If you've ever wondered if Korean households have dining tables with built in bbq holes, like the ones at Korean bbq restaurants, the answer is “no”. The historical antecedent for modern restaurant tables are traditional Korean kitchens with round stoves (agungi) that were fueled by wood or large cylindrical charcoal briquets. If you clicked on the link, you probably figured out why Korean bbq pans are dome shaped, rather than square or rectangular.

Or, perhaps, you've never wondered about any of this. Humor us anyway, we wrote three articles for Food Cultures of the World Encyclopedia and critiqued a scholarly paper on nationalism and Korean airline food. We live for moments like this. However, we completely understand that you're probably more interested in Chef Jason Kim's soy and Coca-Cola flank steak marinade for Forage in Silver Lake. Turn the page for his recipe.

Forage's Soy and Coca-Cola Flank Steak

Recipe: From Jason Kim, Chef and owner of Forage in Silver Lake

Notes from Jason Kim: Don't be afraid of all the garlic in the recipe. Koreans eat lots of garlic. When I was growing up my mom would make her marinade by pounding the garlic in a mortar with pestle. She would chop the other ingredients really well by hand. When she poured the marinade over the meat, it looked really cool. I use a blender because my version of this recipe is for a restaurant and we have to serve a lot of flank steak. It may not look as cool, but in some ways it might be better because the meat gets to marinate in all the ingredients evenly. At the restaurant, we use the marinade for our grilled flank steak. For service, drizzle on the vinaigrette, and sprinkle with sesame seeds and thinly sliced spring onions cut on the bias.

Makes: Enough for 5 pounds of meat.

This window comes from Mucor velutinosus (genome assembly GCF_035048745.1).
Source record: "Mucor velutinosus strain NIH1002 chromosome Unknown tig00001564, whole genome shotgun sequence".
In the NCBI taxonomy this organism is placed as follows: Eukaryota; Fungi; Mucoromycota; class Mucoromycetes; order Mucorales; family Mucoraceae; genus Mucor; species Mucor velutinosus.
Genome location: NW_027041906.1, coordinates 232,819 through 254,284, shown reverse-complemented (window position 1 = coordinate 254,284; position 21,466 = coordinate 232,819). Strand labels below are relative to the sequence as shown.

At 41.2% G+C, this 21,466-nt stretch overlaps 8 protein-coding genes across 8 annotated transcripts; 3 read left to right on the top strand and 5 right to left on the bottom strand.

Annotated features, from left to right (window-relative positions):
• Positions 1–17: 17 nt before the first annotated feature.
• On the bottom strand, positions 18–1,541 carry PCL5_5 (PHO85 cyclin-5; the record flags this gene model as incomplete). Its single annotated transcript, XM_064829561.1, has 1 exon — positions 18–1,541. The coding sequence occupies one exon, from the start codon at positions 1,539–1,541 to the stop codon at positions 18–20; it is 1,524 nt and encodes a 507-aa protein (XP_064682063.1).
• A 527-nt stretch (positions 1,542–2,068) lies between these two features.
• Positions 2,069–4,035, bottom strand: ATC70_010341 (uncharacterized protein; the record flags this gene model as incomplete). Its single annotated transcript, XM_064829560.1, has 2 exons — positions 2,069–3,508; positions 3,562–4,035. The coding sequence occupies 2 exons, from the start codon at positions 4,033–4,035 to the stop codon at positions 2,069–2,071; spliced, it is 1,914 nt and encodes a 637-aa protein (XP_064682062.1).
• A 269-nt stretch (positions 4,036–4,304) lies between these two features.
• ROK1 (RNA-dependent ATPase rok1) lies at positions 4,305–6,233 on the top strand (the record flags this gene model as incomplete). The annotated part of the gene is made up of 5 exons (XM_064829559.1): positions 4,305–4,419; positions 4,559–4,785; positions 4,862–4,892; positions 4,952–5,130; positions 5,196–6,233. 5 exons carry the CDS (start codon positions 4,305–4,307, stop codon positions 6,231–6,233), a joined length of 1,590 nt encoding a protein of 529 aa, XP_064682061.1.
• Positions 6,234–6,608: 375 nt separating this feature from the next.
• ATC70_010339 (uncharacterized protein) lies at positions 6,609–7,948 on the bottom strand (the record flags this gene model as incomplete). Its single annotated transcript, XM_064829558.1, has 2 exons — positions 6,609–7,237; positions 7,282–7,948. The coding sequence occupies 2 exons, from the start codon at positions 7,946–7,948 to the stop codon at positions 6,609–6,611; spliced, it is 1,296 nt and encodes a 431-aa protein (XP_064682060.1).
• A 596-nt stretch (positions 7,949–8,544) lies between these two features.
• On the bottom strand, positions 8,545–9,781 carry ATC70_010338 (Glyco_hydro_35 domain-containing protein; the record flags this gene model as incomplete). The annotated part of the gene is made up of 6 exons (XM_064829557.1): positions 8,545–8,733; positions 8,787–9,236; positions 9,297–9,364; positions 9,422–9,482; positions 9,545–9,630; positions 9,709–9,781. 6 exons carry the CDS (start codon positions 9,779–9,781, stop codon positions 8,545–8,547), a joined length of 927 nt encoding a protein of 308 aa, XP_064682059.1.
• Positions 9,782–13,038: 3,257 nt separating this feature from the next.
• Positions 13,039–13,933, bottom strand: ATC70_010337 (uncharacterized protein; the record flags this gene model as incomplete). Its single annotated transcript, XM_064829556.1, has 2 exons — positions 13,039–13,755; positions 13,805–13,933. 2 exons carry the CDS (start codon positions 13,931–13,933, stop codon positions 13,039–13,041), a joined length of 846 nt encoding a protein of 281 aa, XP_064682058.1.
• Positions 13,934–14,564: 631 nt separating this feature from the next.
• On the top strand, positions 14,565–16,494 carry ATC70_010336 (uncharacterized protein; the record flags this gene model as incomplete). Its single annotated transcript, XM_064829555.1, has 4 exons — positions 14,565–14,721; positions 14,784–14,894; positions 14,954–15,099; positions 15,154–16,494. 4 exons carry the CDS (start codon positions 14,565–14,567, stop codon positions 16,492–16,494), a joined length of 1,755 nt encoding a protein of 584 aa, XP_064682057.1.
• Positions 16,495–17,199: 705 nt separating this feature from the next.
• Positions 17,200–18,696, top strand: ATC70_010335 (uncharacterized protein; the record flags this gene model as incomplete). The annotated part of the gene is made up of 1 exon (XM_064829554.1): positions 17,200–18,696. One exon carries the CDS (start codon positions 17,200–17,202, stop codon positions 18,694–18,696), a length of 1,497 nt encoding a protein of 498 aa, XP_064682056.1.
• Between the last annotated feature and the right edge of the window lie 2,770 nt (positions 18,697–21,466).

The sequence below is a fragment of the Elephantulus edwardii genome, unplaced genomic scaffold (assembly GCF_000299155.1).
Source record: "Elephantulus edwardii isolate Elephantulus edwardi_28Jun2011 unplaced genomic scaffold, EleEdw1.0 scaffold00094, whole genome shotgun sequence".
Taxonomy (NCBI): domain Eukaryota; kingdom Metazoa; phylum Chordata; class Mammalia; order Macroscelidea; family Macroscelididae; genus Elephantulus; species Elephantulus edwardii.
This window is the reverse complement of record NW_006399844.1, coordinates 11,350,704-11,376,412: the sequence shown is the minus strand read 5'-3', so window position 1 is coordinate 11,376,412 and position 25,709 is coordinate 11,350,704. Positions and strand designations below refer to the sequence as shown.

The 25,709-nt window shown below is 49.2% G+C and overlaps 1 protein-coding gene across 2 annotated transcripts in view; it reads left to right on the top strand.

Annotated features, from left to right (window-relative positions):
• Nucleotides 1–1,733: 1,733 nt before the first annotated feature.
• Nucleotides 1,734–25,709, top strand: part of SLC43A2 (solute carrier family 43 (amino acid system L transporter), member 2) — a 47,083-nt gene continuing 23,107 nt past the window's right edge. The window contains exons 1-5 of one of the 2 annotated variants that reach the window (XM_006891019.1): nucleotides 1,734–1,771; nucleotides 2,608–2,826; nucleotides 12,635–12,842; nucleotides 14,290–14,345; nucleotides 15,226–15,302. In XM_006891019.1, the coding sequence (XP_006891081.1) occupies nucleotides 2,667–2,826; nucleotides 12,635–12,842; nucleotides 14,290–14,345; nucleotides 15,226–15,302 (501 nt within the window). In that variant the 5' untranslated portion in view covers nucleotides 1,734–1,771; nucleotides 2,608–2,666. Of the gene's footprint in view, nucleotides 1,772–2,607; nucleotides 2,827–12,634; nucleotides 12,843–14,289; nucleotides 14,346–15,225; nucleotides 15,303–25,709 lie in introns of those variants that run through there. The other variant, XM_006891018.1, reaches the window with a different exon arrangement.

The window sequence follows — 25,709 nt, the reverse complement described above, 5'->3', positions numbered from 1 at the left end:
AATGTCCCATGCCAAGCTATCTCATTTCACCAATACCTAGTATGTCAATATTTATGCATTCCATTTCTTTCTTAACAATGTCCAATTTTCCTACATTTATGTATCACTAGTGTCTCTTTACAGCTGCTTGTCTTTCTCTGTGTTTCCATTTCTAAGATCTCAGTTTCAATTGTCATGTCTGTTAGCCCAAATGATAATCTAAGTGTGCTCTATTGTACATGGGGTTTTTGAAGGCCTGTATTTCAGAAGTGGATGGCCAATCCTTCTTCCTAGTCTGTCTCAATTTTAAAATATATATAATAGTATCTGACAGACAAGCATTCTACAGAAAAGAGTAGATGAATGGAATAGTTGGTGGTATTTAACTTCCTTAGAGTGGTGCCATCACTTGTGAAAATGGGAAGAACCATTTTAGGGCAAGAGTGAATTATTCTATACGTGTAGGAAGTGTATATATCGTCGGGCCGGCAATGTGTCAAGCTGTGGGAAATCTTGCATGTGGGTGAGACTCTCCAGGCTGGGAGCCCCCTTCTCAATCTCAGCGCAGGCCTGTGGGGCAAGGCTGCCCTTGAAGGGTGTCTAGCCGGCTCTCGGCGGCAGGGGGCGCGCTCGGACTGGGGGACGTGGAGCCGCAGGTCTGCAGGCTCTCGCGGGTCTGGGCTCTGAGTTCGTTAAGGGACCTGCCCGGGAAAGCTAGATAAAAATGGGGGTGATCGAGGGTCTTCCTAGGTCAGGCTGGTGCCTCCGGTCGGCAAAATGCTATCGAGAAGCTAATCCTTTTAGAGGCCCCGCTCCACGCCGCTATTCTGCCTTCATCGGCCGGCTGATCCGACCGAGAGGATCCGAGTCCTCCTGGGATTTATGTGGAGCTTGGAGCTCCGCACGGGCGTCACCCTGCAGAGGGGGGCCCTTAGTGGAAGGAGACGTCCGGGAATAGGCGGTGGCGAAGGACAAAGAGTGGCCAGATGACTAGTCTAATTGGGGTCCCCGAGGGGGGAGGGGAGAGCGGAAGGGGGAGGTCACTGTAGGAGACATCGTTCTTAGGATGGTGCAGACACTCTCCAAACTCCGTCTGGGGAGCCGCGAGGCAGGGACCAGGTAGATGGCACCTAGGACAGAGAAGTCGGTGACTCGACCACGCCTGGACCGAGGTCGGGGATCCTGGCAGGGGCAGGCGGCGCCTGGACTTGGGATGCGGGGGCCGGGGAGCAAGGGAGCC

5 garlic cloves

1 piece of ginger about the size of your thumb

1/4 cup sesame oil

1 cup soy sauce

1 cup MexiCoke

1/2 cup brown sugar

1/4 cup rice vinegar

1 whole jalapeño pepper, including seeds, remove stem

1. Puree all the ingredients in a blender for approximately 20-30 seconds, or until smooth

2. Pour the marinade over the flank steak, cover and place in the refrigerator, for a minimum of six hours, preferably overnight. Before cooking, rub off the marinade, otherwise it will burn when you grill.

3. Heat bbq grill to 500F, sear flank steak on both sides for approximately 2-3 minutes or until nicely browned. If you're using a grill with a thermostat, reduce the temperature to 400F and cook both sides for 2 minutes more or until the internal temperature is 130F.

4. Let rest for approximately 5 minutes before carving. The carry over heat during resting will bring the internal temperature up to 135F or medium rare.


Finely mince garlic

Grated ginger

Sesame oil

Soy sauce

1. Drizzle over flank steak before service.


2- 3 spring onions, top half thinly sliced on the bias

Sesame seeds

1. Sprinkle over flank steak before service.

Susan Park is a food historian and the Program Director of Ecole de Cuisine, follow her on Twitter or join her on Facebook.

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